5 Symptoms Of A Bent Connecting Rod (& Replacement Cost)
Engine failure is something that no one likes to have to deal with, particularly if the connecting rod has bent. This condition is also known as “throwing a rod,” or simply just a “thrown rod,” but what does it mean?
This article examines the function of the connecting rods in the engine. Also, we discuss what symptoms to look out for when your connecting rods stop working and which causes it. Let’s begin with the signs to look for.
Low engine compression is the most obvious sign of a bent connector rod. This can lead to misfires and a check engine lamp on your dashboard. You may also hear loud engine sounds or have your engine seized.
Here’s a more detailed list of the most common symptoms of a bent connecting rod:
- Bent Connecting Rod Symptoms
- The Causes of Connecting Rod Failure
- Locate the Connecting Rod
- The Function
- Repair of Connecting Rods
Bent Connecting Rod Symptoms
1. Low Engine Compression
The slight bend in the connecting rod could initially not cause symptoms. It will eventually cause a loss of compression within the cylinder if it continues to bend.
A compression test is required to determine whether a bent rod was the problem. If the compression test shows that the cylinders are all within 10% of one another, there probably isn’t anything wrong with the rods. You will have to proceed with the leak test in order to confirm your diagnosis.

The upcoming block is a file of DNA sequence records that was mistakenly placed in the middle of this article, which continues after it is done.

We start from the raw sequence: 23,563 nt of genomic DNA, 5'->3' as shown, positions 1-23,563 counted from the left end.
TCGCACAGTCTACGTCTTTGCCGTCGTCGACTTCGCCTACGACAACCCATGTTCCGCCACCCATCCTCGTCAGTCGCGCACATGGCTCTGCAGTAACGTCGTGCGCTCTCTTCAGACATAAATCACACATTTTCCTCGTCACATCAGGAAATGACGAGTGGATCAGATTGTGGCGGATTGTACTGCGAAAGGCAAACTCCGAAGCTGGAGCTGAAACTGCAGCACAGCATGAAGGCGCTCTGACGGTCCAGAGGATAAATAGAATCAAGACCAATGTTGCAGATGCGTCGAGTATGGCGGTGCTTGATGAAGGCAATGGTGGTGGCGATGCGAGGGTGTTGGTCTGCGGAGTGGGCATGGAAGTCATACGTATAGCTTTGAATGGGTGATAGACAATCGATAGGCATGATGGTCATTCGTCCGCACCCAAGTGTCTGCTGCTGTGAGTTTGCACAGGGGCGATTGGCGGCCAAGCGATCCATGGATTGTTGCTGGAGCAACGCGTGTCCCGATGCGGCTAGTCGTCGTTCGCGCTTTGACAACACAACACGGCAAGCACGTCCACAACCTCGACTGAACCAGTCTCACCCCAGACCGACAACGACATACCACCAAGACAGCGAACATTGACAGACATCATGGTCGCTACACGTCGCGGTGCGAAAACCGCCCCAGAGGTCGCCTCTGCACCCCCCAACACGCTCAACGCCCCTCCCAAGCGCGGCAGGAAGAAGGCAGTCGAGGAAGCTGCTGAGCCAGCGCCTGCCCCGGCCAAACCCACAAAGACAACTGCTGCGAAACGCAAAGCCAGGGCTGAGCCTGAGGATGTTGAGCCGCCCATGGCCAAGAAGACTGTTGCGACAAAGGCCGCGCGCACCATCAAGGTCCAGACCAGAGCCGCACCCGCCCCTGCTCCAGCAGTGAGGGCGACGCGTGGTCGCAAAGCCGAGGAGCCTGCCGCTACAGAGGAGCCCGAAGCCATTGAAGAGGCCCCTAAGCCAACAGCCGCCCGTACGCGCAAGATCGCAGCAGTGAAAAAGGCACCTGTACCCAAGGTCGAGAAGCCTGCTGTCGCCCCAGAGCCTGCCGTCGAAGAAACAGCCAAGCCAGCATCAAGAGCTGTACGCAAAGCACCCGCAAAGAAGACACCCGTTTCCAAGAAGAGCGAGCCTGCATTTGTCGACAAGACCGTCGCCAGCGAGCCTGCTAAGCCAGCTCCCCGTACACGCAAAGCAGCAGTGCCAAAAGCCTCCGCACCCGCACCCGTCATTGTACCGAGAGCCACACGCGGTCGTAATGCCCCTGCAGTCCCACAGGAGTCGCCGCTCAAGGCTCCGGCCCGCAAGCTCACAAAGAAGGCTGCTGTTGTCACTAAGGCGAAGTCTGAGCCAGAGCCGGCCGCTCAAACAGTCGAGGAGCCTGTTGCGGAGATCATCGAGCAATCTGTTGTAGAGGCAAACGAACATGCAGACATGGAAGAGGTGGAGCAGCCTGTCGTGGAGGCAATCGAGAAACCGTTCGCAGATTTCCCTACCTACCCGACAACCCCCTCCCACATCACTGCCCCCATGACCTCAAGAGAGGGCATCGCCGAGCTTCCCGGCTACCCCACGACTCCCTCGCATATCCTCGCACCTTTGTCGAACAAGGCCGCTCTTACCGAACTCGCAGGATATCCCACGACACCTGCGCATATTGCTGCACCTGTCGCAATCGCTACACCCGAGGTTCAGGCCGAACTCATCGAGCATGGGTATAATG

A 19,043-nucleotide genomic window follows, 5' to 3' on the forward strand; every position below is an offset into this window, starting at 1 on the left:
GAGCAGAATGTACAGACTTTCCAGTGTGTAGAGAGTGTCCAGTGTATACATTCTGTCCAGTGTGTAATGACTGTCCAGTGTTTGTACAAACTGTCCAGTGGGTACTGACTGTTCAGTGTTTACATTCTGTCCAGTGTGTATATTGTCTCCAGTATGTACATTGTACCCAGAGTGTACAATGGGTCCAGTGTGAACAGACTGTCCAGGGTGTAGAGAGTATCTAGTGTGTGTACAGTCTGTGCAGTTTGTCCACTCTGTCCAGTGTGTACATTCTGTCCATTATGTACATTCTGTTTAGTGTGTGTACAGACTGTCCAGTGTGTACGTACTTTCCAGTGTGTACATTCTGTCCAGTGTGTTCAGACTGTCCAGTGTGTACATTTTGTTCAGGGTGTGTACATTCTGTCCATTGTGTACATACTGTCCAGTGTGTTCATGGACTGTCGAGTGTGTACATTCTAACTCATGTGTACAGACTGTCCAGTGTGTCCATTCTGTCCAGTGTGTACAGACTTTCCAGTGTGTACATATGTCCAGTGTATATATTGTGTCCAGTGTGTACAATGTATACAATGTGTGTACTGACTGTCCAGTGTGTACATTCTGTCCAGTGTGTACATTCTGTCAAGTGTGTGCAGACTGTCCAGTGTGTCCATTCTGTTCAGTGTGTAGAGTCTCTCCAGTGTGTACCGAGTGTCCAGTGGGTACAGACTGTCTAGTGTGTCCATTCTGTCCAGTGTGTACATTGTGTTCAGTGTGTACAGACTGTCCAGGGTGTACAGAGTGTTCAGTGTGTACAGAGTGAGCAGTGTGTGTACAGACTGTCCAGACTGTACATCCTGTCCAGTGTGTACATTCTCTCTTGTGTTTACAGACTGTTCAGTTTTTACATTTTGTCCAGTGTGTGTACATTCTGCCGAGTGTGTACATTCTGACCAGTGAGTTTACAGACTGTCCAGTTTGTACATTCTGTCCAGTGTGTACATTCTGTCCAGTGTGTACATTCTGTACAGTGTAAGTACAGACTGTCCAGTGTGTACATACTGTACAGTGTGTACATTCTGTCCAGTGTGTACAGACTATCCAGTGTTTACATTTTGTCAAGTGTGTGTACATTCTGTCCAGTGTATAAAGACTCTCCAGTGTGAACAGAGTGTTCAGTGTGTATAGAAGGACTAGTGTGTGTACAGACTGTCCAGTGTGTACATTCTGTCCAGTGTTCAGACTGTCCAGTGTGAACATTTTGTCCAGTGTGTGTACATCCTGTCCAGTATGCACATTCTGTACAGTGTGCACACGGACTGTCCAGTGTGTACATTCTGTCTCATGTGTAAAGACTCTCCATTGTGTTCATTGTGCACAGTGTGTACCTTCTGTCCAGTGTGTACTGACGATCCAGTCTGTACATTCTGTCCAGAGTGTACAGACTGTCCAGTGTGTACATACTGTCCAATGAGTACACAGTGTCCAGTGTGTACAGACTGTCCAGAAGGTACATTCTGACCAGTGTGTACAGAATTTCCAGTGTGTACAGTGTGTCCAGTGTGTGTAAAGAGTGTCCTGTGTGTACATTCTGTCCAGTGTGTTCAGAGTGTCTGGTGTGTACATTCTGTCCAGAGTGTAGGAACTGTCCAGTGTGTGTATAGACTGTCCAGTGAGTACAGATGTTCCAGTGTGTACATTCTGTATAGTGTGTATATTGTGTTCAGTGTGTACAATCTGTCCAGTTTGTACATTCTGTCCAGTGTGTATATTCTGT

2. Rod Knocking
The term “rod knock” is enough to get you shaking in your boots, and it should. A knocking sound coming from your engine's motor while it is running could indicate a problem with one or more connecting rods. The engine's load will cause this sound to become more frequent.
It is possible for the sound to disappear within a few minutes. The oil that circulates through the engine and causes more lubrication can cause this noise to disappear. If the bearing or connecting rod is the problem, the sound may not be heard.
RELATED: Rod Knock: – Causes, Symptoms & Repair Cost
3. Broken or bent rod
Unless you are physically inspecting the engine, this isn’t the easiest defect to notice. The engine must be disassembled to inspect the rods visually.
If the engine is in a repair, or is going to be rebuilt, the mechanic will need to inspect the connections rods. It is easier to repair a bent rod if the engine is apart than it is to fix a problem.